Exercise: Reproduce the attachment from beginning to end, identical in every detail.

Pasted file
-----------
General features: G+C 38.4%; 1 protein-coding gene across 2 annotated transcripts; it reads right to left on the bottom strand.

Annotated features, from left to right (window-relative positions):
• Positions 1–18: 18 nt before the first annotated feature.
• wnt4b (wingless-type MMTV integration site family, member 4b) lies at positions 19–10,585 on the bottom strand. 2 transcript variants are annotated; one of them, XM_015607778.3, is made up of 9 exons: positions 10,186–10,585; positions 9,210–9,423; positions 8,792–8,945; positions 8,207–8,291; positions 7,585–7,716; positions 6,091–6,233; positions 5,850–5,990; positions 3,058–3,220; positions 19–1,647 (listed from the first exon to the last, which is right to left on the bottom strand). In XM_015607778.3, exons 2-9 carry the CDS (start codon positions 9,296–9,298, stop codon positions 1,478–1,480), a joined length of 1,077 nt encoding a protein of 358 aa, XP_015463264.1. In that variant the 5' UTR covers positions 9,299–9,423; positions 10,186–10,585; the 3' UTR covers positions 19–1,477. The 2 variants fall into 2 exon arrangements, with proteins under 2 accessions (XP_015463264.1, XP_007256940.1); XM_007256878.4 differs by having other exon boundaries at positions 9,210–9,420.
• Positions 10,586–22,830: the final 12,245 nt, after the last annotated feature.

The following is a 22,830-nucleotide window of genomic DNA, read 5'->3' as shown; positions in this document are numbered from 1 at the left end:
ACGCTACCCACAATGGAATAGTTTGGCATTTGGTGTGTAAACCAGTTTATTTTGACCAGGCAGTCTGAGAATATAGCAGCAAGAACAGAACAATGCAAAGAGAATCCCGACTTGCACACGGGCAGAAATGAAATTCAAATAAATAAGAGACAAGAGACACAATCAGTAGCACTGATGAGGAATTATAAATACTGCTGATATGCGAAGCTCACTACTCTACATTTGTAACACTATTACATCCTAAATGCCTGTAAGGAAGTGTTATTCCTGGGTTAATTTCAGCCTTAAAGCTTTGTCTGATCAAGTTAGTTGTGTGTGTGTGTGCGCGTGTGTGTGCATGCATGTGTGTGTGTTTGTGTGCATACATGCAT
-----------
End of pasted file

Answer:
General features: G+C 38.4%; 1 protein-coding gene across 2 annotated transcripts; it reads right to left on the bottom strand.

Annotated features, from left to right (window-relative positions):
• Positions 1–18: 18 nt before the first annotated feature.
• wnt4b (wingless-type MMTV integration site family, member 4b) lies at positions 19–10,585 on the bottom strand. 2 transcript variants are annotated; one of them, XM_015607778.3, is made up of 9 exons: positions 10,186–10,585; positions 9,210–9,423; positions 8,792–8,945; positions 8,207–8,291; positions 7,585–7,716; positions 6,091–6,233; positions 5,850–5,990; positions 3,058–3,220; positions 19–1,647 (listed from the first exon to the last, which is right to left on the bottom strand). In XM_015607778.3, exons 2-9 carry the CDS (start codon positions 9,296–9,298, stop codon positions 1,478–1,480), a joined length of 1,077 nt encoding a protein of 358 aa, XP_015463264.1. In that variant the 5' UTR covers positions 9,299–9,423; positions 10,186–10,585; the 3' UTR covers positions 19–1,477. The 2 variants fall into 2 exon arrangements, with proteins under 2 accessions (XP_015463264.1, XP_007256940.1); XM_007256878.4 differs by having other exon boundaries at positions 9,210–9,420.
• Positions 10,586–22,830: the final 12,245 nt, after the last annotated feature.

The following is a 22,830-nucleotide window of genomic DNA, read 5'->3' as shown; positions in this document are numbered from 1 at the left end:
ACGCTACCCACAATGGAATAGTTTGGCATTTGGTGTGTAAACCAGTTTATTTTGACCAGGCAGTCTGAGAATATAGCAGCAAGAACAGAACAATGCAAAGAGAATCCCGACTTGCACACGGGCAGAAATGAAATTCAAATAAATAAGAGACAAGAGACACAATCAGTAGCACTGATGAGGAATTATAAATACTGCTGATATGCGAAGCTCACTACTCTACATTTGTAACACTATTACATCCTAAATGCCTGTAAGGAAGTGTTATTCCTGGGTTAATTTCAGCCTTAAAGCTTTGTCTGATCAAGTTAGTTGTGTGTGTGTGTGCGCGTGTGTGTGCATGCATGTGTGTGTGTTTGTGTGCATACATGCAT